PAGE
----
2. Marie A. Hiney    

    I am a disabled Air Force veteran. I live in a small town in Indiana approximately 30 miles from a veteran service center. I must go to a “clinic” yearly to see a nurse practicioner to verify my medical needs from my civilian doctor. My current appointment(s) are: 1/19/17 (first trip for blood work); 1/26/17 (second trip for face-to-face). I have no vehicle. I must schedule two reservations from the DAV for transportation. I am on the doorstep of homelessness. Who do I contact for assistance/HUD voucher?
    I agree totally with previous comment! I just need help.

  3. Elvira cunningham    

    Who ever wrote that comment about no one deserves special treatment because of sex, race, or religious affiliation must be a machine and not a human. We men deserves special because of the fact we can have babies, we have breast, ovaries, and not to mention hormones, hot flashes…. I could go on. So stop hating because real women are different.

  4. Su Ryden    

    It’s not that women are special, it’s that women have different needs that need to be addressed. Often, in addressing “women’s needs,” we improve the situation for men as well.

  5. Rosaura Brazill / Uttamjot Kaur    

    The issue here is that the majority of people who sit on these advisory committees are in the high echelons of their organizations and are clueless of the realities of veterans in the “lower” pay grades, therefore unable to make any recommendations because they are not experiencing the situations. On the other hand, to make it look like they are doing their job, they take people in the lower rankings and place them in their “circle”, and of course they forget what the focus is, which is to come with efficient ideas that don’t duplicate services and discuss how to implement them for the purpose to completely benefit the veterans. These requires people in ALL levels of the situation. The Veterans know best.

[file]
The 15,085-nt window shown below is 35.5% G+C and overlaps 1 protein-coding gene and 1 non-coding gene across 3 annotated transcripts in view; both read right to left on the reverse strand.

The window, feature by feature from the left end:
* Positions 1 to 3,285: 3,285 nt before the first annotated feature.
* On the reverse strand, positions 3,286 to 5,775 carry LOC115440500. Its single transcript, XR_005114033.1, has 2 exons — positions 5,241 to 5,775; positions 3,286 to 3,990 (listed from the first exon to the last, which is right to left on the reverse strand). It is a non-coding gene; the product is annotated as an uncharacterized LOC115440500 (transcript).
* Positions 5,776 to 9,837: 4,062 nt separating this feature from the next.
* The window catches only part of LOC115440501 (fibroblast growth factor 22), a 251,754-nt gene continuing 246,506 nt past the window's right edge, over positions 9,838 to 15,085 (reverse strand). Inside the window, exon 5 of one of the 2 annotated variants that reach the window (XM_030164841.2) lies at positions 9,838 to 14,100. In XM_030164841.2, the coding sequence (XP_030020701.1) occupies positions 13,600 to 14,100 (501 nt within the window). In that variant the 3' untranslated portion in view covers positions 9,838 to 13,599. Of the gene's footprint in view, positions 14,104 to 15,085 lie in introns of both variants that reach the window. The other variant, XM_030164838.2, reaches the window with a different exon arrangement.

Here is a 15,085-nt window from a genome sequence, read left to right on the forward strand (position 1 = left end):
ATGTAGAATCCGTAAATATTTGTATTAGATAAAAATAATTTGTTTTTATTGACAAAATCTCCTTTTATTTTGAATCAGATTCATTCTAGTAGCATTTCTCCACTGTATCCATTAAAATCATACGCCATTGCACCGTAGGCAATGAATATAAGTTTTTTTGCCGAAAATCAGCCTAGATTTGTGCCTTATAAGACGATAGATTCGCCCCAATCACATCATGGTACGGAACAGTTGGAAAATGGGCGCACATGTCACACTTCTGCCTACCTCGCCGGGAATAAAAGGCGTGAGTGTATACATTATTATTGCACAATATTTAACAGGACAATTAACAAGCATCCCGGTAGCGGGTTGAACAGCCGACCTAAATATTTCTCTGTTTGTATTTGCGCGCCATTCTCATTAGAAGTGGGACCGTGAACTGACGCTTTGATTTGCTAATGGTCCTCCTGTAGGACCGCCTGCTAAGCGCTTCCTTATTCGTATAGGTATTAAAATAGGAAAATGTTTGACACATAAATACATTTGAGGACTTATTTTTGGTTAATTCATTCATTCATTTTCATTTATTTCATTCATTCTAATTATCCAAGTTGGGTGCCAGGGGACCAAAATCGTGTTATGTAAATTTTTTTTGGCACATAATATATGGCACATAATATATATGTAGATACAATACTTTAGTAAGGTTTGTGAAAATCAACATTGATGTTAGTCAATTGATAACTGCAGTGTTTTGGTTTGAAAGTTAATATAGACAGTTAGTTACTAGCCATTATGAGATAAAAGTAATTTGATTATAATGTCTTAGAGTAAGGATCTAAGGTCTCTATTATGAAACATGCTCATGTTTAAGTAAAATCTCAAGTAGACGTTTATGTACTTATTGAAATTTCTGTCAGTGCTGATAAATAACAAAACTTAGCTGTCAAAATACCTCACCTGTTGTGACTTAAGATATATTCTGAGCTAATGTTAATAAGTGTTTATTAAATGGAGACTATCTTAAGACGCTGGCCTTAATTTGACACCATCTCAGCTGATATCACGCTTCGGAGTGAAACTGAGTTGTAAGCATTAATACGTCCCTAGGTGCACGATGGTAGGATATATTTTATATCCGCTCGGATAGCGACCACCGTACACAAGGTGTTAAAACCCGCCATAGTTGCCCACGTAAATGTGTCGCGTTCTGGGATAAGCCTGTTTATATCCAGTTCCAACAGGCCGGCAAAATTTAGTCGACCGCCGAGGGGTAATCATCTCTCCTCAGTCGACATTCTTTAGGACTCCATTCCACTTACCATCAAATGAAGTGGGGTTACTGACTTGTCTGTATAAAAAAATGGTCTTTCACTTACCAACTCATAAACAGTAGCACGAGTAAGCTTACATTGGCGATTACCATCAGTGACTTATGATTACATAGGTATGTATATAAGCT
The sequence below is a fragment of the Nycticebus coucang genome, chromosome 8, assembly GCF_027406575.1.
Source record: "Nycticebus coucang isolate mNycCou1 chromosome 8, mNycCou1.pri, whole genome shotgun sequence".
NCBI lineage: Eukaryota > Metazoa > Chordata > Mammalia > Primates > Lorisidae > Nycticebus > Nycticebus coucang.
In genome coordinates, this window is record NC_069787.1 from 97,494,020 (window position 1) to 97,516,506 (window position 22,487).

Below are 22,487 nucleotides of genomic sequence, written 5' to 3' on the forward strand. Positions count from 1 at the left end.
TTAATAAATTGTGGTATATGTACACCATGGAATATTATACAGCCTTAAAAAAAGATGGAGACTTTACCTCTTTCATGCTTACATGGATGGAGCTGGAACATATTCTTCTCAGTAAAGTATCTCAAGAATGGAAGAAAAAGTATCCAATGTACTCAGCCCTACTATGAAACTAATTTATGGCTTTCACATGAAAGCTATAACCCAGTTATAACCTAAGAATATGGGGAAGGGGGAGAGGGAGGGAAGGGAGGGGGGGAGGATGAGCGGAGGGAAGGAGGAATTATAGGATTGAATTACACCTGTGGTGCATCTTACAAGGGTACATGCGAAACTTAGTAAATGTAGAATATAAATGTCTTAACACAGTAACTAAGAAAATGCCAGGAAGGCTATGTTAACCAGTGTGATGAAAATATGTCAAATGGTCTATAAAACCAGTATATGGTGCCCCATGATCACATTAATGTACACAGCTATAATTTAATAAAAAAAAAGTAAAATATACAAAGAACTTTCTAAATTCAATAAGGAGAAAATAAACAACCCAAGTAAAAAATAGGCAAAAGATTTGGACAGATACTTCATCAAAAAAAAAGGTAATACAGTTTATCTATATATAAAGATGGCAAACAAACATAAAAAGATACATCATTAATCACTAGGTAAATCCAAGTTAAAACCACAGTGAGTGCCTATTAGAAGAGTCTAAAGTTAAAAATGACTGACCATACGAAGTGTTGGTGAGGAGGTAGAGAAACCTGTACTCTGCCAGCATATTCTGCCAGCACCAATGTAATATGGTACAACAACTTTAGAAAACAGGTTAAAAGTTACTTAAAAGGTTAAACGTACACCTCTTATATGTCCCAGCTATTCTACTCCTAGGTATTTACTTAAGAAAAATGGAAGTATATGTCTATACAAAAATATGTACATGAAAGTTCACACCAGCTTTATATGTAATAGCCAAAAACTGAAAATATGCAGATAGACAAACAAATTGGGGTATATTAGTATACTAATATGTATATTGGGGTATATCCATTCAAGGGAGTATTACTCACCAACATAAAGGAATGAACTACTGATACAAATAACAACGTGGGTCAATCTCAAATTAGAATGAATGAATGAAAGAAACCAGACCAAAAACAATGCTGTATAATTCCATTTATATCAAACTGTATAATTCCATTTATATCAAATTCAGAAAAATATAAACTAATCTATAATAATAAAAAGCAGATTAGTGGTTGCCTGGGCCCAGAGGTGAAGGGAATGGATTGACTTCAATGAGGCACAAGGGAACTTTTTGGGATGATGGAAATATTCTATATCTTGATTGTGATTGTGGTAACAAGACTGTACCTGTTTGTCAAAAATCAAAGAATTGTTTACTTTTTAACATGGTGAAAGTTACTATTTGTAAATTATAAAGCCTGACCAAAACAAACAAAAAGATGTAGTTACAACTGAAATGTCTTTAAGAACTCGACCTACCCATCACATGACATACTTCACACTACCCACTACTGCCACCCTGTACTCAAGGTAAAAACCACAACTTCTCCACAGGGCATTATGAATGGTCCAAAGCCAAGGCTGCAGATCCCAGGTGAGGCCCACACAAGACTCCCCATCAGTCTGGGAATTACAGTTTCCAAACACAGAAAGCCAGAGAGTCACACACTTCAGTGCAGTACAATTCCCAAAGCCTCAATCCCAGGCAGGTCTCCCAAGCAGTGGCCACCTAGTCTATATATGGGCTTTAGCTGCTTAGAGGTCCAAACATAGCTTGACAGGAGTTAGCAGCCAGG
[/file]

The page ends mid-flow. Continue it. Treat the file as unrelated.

6. Junk Bin    

    time to quit the we are special routine and join the ranks of the we are all veterans and no one deserves special treatmment because of sex, race, or religious affiliatio

    1. Sheila M    

      Junk Bin, really? If that’s the case then Vietnam era vets should have stopped long ago. They got and still get everything handed to them on a silver platter, especially 100% disability for everything under the sun. They haven’t had to work or lift a finger to support themselves ever. They haven’t had to go through the burden of proof for their claimed disabilities especially ptsd.

  7. William W. Turner    

    Are there any former enlisted service members on this committee? I know some who would be awesome on this team.

    1. Kayla Williams    

      Yes, there are currently several former enlisted service members, and we always seek to have members representing an array of backgrounds and areas of expertise. Please encourage your contact to check out https://www.va.gov/advisory/ to learn more about VA Advisory Committees and how to apply.

      1. Rosaura Brazill / Uttamjot Kaur    

        The link does not provide an area where it says you can apply. i wonder if the person that recommended the site, navigated it in its entirety? Just wondering…

Comments are closed.